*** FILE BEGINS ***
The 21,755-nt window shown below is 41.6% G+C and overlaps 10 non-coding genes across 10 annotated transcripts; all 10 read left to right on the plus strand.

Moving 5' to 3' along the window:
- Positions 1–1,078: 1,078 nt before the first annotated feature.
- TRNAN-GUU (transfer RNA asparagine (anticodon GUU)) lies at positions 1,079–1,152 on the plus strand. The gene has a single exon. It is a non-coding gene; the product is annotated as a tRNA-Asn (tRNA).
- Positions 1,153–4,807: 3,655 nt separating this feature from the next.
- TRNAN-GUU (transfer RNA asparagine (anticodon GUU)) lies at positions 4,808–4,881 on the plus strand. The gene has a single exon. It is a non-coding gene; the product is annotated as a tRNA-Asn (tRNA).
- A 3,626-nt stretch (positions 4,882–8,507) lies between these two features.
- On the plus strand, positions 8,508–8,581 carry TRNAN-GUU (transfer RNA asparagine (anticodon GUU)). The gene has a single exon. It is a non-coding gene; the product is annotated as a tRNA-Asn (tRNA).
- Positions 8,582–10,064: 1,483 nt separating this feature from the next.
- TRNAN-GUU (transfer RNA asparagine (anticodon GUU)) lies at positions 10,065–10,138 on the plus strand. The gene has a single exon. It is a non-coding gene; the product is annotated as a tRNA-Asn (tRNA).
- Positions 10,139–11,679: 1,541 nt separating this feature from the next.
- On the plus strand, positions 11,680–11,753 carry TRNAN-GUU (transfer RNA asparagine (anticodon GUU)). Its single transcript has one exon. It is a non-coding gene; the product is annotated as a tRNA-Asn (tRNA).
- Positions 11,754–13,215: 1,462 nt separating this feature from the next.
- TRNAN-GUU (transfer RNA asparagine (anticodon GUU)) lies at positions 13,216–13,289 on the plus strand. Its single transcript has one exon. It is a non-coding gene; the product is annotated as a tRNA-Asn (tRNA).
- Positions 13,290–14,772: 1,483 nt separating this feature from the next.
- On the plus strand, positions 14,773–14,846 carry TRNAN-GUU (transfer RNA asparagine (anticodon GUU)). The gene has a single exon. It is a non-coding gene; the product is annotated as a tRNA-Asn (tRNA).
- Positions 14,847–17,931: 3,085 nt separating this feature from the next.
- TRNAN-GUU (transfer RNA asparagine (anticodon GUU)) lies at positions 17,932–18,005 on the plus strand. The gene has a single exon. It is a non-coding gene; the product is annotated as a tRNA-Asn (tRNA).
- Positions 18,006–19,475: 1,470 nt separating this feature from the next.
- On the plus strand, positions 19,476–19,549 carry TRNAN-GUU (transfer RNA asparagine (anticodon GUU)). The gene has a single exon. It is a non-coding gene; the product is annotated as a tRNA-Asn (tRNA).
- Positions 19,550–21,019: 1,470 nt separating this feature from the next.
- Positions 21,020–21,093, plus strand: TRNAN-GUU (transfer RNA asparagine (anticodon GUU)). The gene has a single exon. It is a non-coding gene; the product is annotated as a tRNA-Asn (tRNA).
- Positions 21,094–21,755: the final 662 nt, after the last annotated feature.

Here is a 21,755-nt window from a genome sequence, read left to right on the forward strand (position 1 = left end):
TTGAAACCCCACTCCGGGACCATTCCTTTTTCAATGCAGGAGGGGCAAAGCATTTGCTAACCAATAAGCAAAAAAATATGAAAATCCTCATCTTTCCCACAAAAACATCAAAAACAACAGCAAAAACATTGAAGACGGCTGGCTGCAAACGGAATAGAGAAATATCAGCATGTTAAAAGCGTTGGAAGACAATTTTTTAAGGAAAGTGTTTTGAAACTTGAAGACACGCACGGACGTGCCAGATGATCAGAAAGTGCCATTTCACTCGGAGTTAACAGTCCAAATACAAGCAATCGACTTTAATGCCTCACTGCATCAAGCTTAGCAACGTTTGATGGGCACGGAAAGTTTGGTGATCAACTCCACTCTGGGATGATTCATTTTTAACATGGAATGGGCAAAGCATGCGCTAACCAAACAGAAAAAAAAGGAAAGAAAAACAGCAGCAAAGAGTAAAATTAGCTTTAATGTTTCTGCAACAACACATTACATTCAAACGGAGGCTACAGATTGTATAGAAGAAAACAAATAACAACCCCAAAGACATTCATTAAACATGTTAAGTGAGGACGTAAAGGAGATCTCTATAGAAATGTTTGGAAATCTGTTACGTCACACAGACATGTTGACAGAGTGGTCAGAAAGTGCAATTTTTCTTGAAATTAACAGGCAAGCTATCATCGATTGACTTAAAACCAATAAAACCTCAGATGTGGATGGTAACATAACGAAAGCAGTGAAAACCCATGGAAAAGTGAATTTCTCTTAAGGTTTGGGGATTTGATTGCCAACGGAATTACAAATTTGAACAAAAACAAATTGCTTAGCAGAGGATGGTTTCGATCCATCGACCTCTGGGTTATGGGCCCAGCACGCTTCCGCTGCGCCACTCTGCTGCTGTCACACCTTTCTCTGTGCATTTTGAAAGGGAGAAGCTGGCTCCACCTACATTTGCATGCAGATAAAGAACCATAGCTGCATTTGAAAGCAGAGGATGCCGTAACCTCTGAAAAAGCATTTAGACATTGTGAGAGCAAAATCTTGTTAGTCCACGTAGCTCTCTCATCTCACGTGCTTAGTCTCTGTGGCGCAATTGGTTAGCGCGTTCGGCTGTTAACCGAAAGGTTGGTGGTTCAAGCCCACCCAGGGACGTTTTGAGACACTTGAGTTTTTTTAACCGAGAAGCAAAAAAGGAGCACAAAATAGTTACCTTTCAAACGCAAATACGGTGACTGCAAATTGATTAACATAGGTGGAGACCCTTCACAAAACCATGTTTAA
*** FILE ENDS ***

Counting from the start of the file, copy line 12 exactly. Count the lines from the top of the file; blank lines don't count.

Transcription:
- On the plus strand, positions 11,680–11,753 carry TRNAN-GUU (transfer RNA asparagine (anticodon GUU)). Its single transcript has one exon. It is a non-coding gene; the product is annotated as a tRNA-Asn (tRNA).